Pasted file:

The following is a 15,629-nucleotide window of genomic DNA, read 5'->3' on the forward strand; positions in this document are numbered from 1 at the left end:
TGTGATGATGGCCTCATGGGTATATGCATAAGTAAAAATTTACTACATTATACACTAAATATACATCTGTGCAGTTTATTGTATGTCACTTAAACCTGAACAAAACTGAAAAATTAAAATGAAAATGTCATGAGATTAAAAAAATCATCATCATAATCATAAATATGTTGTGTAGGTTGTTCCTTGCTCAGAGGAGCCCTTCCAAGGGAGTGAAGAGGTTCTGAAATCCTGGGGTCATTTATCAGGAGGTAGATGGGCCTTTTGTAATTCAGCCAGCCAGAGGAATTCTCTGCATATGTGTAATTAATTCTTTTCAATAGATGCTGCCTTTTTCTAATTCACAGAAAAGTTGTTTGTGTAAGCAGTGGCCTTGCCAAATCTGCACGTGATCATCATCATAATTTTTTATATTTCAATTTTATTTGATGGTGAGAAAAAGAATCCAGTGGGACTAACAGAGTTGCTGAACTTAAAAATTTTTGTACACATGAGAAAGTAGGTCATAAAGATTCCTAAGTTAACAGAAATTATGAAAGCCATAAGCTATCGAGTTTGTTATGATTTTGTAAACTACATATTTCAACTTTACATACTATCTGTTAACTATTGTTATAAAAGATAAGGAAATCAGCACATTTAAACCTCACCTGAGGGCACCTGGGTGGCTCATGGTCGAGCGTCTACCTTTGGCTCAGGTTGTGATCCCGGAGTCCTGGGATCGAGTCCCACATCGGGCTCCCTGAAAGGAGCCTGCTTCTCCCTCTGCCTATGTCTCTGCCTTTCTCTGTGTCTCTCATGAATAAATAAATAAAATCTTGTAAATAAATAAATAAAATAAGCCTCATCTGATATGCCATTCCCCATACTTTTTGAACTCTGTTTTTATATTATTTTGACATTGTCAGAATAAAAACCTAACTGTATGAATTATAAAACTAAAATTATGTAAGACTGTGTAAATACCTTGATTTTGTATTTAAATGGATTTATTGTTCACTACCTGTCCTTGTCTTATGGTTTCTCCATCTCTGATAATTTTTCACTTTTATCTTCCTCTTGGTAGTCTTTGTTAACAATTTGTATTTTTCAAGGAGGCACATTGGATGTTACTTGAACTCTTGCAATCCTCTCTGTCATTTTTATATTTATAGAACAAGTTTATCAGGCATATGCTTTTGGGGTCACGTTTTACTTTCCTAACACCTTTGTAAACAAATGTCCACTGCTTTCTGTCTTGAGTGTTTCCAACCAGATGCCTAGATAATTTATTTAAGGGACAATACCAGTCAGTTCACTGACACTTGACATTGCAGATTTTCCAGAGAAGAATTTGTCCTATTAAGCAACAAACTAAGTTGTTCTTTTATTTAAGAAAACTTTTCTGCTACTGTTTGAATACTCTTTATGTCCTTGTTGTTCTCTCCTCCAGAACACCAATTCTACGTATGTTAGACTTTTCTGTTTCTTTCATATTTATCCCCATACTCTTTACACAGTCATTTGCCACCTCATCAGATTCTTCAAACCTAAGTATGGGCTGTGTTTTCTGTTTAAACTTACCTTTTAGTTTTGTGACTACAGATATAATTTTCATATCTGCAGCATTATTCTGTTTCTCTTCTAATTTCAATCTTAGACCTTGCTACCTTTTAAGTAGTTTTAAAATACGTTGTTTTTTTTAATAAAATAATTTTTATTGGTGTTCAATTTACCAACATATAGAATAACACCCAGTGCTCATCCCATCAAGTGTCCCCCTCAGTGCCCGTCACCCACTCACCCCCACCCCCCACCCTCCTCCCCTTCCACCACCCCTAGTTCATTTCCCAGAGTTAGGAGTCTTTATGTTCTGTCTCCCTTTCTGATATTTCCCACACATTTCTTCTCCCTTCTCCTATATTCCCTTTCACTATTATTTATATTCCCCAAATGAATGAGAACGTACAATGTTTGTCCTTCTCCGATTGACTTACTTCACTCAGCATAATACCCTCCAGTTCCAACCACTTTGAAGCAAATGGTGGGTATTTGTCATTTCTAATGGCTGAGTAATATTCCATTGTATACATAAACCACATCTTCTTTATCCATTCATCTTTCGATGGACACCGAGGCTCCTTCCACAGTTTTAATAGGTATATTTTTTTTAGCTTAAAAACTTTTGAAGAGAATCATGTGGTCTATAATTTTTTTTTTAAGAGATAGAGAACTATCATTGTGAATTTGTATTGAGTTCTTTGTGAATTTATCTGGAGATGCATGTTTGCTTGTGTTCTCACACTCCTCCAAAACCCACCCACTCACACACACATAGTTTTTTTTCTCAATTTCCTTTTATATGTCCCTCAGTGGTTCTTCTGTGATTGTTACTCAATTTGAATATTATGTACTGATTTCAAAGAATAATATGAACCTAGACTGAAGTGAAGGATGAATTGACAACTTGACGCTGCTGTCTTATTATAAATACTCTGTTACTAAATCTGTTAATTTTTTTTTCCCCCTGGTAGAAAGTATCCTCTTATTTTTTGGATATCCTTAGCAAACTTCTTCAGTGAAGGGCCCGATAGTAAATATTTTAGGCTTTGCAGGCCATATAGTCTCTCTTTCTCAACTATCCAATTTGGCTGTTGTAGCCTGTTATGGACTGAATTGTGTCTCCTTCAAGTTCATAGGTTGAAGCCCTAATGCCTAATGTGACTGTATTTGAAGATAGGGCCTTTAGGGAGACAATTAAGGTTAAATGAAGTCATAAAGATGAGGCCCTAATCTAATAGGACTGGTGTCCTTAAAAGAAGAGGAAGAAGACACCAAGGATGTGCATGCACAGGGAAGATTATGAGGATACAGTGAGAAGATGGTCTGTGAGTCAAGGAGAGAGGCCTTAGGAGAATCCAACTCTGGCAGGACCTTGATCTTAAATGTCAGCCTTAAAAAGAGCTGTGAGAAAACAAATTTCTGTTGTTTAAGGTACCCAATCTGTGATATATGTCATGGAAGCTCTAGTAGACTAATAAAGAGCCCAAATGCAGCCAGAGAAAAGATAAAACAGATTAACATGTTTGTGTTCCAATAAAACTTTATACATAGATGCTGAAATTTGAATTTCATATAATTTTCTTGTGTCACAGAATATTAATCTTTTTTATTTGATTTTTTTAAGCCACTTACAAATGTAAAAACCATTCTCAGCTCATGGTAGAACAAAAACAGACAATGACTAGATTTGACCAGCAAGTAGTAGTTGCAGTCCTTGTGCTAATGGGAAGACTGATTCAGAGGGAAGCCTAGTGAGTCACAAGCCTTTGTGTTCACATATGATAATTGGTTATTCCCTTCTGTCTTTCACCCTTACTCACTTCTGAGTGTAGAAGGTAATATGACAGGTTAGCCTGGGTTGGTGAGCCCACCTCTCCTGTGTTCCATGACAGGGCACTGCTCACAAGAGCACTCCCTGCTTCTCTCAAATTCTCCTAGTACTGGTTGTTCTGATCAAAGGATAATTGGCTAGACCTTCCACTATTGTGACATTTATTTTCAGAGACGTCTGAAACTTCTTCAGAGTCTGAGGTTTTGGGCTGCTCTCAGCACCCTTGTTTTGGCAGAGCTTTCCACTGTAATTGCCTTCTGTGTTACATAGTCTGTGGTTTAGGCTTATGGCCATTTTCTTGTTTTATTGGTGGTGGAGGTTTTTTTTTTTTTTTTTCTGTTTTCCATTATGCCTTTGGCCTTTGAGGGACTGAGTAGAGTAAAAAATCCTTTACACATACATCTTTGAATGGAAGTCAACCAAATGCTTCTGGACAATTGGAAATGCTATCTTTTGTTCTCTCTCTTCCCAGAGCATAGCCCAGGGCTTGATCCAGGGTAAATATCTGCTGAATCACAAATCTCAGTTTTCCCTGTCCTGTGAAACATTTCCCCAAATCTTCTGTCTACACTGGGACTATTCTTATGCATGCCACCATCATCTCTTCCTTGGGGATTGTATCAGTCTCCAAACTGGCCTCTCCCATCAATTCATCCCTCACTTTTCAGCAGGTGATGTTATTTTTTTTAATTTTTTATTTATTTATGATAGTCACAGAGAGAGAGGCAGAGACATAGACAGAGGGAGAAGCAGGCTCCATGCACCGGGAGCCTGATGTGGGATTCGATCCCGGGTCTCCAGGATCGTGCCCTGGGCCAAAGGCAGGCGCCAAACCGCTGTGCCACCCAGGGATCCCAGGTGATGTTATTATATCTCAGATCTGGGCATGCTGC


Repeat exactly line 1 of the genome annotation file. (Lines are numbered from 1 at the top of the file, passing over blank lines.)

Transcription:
The following is a 15,629-nucleotide window of genomic DNA, read 5'->3' on the forward strand; positions in this document are numbered from 1 at the left end: